Word Analysis: Vestige

The meaning of the word “vestige” in Clint Smith’s poem “We Are Black Boys in America” enhances the poem’s meaning when read as a double-entendre. Its first and perhaps most well-known definitions are “a trace of something that is disappearing or no longer exists” (Vestige 1), or “the smallest amount (meant to emphasize the absence of something)” (Vestige 1.1). In keeping with these definitions, when the speaker describes, “charred vessels / vestiges of wood & wonder” (later clarifying that he is describing a burning ship) the word “vestige” is simply used as a means to describe the ship (Smith, 7). However, it becomes clear that, rather than describing a ship, the speaker uses the ship as a metaphor for the “black boys in America”. This shows us the importance of the other definition of “vestige:” “a part or organ of an organism that has become reduced or functionless in the course of evolution” (Vestige 1.2).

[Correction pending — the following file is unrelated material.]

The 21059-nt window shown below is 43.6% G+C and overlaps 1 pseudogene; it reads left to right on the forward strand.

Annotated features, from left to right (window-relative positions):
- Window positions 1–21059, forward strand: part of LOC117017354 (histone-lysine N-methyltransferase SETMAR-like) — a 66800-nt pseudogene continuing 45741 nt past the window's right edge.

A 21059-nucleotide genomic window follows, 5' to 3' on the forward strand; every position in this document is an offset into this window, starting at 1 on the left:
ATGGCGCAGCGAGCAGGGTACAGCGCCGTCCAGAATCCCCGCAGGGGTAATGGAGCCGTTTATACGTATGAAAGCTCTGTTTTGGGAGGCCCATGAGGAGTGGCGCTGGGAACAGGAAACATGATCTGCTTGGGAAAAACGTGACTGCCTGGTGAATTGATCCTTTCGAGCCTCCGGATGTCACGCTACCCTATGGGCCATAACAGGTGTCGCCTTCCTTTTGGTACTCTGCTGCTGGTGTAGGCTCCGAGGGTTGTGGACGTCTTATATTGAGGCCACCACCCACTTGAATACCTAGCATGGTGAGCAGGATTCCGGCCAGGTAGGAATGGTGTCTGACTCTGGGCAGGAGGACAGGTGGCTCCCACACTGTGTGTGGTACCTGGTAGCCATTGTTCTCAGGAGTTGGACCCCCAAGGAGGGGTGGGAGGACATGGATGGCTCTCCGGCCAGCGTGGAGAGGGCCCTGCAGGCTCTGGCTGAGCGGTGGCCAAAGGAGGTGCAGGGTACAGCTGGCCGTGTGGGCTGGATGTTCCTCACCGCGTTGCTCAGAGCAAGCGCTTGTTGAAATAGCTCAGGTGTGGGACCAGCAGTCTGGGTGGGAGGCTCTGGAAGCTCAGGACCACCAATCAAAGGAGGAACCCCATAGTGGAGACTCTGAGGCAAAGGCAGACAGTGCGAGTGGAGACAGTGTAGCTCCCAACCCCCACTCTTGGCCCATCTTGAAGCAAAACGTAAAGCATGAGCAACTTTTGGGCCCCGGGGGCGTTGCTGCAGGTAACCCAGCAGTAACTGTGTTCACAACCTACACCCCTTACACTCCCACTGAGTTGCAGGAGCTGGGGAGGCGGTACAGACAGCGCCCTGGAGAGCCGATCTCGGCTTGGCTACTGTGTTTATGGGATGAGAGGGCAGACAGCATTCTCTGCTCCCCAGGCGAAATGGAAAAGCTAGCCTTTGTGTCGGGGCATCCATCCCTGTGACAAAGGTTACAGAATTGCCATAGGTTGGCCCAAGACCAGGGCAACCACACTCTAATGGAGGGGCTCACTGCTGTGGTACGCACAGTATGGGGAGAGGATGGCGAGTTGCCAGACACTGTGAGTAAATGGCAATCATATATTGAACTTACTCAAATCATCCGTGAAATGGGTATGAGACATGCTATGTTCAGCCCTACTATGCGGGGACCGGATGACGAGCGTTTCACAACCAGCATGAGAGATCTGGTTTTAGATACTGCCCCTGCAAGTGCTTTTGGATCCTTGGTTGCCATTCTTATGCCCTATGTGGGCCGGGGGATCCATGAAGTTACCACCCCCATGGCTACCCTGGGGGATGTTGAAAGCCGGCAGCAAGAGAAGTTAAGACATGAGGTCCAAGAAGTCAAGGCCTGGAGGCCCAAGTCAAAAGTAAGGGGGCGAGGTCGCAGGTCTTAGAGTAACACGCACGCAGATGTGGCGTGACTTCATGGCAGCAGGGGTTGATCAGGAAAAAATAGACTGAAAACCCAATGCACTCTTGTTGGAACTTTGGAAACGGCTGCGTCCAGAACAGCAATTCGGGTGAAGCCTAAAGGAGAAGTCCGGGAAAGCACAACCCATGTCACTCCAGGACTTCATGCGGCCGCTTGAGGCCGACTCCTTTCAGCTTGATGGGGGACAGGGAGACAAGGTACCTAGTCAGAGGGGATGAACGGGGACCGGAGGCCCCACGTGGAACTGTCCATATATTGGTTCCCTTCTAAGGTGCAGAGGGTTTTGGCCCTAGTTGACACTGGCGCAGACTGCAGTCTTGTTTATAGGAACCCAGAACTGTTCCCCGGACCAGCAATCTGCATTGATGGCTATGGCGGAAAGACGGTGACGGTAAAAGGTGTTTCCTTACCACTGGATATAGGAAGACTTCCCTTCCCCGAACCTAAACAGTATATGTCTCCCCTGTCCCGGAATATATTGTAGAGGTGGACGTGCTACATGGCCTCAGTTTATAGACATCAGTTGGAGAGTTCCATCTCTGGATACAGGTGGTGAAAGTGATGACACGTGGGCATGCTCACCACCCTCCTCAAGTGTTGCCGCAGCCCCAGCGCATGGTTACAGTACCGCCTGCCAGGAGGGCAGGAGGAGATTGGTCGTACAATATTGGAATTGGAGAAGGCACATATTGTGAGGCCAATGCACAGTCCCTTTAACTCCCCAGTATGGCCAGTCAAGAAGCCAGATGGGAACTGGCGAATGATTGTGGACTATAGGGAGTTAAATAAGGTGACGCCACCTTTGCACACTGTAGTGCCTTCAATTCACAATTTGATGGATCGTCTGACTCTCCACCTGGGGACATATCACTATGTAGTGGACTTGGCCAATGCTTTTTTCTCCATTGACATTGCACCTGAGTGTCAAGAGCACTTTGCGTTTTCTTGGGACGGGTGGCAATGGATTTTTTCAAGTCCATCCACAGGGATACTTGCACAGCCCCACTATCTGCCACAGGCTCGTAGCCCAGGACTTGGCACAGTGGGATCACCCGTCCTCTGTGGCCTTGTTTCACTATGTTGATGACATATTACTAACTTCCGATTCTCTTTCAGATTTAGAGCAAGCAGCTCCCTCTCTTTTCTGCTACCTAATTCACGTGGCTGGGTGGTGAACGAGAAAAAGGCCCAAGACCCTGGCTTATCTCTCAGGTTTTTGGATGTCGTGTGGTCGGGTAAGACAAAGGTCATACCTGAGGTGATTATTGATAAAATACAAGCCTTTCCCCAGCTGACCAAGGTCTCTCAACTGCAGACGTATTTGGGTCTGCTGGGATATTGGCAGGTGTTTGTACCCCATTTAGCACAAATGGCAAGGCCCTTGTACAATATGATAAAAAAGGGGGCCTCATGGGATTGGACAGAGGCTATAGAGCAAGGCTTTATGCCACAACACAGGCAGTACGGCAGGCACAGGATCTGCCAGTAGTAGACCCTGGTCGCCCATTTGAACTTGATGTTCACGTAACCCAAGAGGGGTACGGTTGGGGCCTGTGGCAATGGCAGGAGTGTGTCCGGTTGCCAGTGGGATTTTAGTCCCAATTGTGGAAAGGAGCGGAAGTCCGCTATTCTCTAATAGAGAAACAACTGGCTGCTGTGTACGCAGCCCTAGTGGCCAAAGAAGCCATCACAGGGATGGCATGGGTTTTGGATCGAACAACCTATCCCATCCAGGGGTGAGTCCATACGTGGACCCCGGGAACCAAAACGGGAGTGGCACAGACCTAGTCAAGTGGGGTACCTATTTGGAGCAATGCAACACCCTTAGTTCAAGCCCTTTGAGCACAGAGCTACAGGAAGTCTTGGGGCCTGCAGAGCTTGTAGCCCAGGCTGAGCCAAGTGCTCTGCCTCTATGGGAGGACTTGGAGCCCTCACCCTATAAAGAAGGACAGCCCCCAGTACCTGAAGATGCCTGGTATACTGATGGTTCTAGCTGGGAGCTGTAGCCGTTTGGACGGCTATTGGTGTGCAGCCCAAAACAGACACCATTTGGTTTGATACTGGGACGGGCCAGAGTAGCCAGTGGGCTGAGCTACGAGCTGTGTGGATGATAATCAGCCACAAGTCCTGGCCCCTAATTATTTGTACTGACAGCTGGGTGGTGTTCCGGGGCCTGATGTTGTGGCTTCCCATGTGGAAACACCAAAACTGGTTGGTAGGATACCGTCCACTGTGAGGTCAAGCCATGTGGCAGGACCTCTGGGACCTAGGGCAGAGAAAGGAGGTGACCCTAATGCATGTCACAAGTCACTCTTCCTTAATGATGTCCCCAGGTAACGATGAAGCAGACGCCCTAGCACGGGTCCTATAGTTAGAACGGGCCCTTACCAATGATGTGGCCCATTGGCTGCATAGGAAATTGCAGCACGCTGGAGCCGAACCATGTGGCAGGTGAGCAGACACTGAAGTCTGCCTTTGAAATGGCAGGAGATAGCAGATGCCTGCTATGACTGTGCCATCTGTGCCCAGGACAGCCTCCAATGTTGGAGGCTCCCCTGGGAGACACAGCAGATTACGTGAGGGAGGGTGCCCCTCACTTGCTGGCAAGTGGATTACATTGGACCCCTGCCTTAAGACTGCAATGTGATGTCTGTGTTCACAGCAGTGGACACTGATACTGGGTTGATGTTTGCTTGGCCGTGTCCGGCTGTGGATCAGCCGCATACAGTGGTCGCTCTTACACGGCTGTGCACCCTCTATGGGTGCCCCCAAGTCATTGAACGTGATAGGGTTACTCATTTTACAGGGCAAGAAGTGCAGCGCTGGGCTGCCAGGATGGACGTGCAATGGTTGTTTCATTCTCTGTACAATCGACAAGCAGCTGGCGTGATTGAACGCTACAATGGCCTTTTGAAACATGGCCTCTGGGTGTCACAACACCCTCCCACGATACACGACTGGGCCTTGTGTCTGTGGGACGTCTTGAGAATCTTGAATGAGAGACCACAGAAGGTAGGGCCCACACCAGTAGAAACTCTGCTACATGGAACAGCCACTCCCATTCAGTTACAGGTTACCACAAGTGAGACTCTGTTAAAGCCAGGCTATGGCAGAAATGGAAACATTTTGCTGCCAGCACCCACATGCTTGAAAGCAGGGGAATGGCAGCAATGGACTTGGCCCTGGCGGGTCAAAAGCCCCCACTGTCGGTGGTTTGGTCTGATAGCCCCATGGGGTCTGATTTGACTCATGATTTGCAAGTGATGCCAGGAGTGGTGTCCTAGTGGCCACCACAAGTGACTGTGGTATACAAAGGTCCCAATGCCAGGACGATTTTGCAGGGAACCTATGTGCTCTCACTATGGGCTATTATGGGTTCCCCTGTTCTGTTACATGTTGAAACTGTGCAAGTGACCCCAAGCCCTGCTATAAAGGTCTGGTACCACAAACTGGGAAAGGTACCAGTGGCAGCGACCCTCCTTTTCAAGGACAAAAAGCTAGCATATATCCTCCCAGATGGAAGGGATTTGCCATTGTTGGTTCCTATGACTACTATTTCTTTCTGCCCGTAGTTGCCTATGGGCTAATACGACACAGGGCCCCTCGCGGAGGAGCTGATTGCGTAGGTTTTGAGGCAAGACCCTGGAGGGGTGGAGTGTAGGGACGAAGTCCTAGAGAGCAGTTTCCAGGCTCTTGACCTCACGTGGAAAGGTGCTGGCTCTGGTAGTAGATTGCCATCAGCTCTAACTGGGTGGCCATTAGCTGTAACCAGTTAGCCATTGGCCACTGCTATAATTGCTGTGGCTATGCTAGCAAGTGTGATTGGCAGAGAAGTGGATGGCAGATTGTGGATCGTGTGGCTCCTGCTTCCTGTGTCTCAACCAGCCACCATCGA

When this connotation of the word is considered, the meaning takes on another dimension. Rather than simply revealing “black boys in America” (an organ of the larger organism that is Blackness itself) are disregarded in the American social consciousness and perhaps even “disappearing”—though this may also be metaphorical language—the speaker laments racism and the reduction of Black culture and worth in America. The poem ends when the speaker mourns that they (the black boys in America) are,

“surrounded by

the very thing that should


save us.” (Smith, 7)


This shows that it is not the black boys themselves who are inferior, but the situation they find themselves in that makes them appear so.



Works Cited

  1. Smith, Clint. “We are Black Boys in America,” Line / Breaks. 7. Print
  2. “Vestige 1.” The Oxford English Dictionary. 25 October 2015.
  3. “Vestige 1.1” The Oxford English Dictionary. 25 October 2015.
  4. “Vestige 1.2” The Oxford English Dictionary. Web. 25 October 2015.

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